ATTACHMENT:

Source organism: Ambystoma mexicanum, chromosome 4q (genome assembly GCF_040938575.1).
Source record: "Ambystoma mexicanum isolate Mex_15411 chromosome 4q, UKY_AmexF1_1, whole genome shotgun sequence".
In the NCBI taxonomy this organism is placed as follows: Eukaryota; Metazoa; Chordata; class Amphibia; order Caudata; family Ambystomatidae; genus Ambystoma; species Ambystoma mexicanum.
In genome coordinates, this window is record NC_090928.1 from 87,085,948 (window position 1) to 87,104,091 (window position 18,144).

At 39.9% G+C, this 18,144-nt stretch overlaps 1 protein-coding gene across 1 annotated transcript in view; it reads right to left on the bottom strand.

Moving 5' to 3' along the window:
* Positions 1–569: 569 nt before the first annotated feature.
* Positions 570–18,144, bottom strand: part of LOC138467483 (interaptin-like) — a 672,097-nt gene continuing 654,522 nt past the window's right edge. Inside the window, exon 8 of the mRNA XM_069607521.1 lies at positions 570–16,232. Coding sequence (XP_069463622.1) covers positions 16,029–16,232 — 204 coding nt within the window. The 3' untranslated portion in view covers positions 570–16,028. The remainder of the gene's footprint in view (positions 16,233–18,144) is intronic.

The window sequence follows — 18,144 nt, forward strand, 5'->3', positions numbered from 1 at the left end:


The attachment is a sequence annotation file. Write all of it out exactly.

Source organism: Ambystoma mexicanum, chromosome 4q (genome assembly GCF_040938575.1).
Source record: "Ambystoma mexicanum isolate Mex_15411 chromosome 4q, UKY_AmexF1_1, whole genome shotgun sequence".
In the NCBI taxonomy this organism is placed as follows: Eukaryota; Metazoa; Chordata; class Amphibia; order Caudata; family Ambystomatidae; genus Ambystoma; species Ambystoma mexicanum.
In genome coordinates, this window is record NC_090928.1 from 87,085,948 (window position 1) to 87,104,091 (window position 18,144).

At 39.9% G+C, this 18,144-nt stretch overlaps 1 protein-coding gene across 1 annotated transcript in view; it reads right to left on the bottom strand.

Moving 5' to 3' along the window:
* Positions 1–569: 569 nt before the first annotated feature.
* Positions 570–18,144, bottom strand: part of LOC138467483 (interaptin-like) — a 672,097-nt gene continuing 654,522 nt past the window's right edge. Inside the window, exon 8 of the mRNA XM_069607521.1 lies at positions 570–16,232. Coding sequence (XP_069463622.1) covers positions 16,029–16,232 — 204 coding nt within the window. The 3' untranslated portion in view covers positions 570–16,028. The remainder of the gene's footprint in view (positions 16,233–18,144) is intronic.

The window sequence follows — 18,144 nt, forward strand, 5'->3', positions numbered from 1 at the left end: